Those who were not having sex largely blamed their single status (44 per cent).
Most of these singletons were widowed (29 per cent) and claimed to find it difficult to meet men, or lost interest, after their spouse died.
One 72-year-old said: ‘I have been a widow for 17 years. My husband was my childhood sweetheart, there will never be anyone else.’
Some women claimed they were sexually inactive due to a separation or divorce (4.2 per cent).
One participant, 50, said: ‘There is no sexual activity in my life at present because I do not have a partner.
‘I feel my role in life at present is to bring up my 12-year old son, relationships come second.’
But many of the women were satisfied with their single status.
A 51-year-old said: ‘I have been on my own for 18 years, therefore without sex. I don’t miss sex, I don’t think about it, and I am quite content.’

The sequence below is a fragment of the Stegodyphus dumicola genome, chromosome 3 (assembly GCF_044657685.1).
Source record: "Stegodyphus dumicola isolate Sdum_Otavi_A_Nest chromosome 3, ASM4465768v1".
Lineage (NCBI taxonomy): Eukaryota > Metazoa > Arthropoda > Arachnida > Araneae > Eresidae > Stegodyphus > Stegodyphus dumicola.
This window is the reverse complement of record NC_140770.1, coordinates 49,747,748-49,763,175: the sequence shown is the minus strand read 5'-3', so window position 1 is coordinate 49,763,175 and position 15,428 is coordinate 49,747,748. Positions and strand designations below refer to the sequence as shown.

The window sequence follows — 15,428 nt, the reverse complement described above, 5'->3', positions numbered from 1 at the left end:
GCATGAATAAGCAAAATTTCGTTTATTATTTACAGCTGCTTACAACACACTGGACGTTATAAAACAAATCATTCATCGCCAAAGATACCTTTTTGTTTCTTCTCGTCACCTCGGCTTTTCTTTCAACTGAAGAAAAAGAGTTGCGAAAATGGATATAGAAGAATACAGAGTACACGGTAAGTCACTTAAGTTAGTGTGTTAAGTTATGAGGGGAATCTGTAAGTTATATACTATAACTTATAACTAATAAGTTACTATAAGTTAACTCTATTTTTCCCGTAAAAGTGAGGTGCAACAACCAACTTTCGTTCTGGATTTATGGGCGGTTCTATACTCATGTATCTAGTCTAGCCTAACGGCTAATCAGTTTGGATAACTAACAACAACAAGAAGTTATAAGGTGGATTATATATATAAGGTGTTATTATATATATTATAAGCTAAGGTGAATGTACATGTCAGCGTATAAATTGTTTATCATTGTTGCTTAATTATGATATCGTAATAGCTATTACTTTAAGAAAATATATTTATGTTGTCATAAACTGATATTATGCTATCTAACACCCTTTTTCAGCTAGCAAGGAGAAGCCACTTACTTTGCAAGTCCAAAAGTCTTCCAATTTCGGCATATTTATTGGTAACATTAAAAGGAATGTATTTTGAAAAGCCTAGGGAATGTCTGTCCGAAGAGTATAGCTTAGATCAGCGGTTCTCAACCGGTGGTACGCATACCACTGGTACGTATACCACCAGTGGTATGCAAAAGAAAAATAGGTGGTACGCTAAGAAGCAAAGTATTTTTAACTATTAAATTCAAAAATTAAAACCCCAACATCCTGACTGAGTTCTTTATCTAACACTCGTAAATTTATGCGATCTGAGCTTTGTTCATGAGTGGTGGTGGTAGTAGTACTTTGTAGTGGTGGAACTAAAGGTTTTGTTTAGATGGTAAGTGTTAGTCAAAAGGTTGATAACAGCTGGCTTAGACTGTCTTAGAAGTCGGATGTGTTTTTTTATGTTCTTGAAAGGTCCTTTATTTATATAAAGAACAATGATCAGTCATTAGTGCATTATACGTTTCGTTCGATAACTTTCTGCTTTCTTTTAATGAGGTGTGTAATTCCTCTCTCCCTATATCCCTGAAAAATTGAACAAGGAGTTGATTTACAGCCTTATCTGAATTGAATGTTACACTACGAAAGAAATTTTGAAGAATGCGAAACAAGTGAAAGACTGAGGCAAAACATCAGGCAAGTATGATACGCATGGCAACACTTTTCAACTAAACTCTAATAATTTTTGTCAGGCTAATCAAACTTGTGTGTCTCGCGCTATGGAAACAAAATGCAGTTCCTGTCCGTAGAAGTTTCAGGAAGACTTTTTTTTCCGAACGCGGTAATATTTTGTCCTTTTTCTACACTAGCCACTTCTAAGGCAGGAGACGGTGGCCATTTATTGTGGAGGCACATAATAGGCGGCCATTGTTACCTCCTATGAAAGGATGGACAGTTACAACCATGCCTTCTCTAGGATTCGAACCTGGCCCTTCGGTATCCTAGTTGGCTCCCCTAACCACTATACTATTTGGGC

However, others found it much harder to cope being alone.
A 64-year-old said: ‘I have found it very difficult to meet a man since I have been divorced. This does make me sad as I would love a good friend.’
WHAT IS MENOPAUSE?
Menopause is defined as the changes a woman goes through just before and after she stops her periods and is no longer able to get pregnant naturally.
Some women go through this time with few, if any, symptoms, around 60 percent experience symptoms resulting in behavioral changes and one in four will suffer severely.
Common symptoms include hot flushes, night sweats, vaginal dryness leading to discomfort during sex, disrupted sleep, decreased sex drive, problems with memory and concentration and mood swings.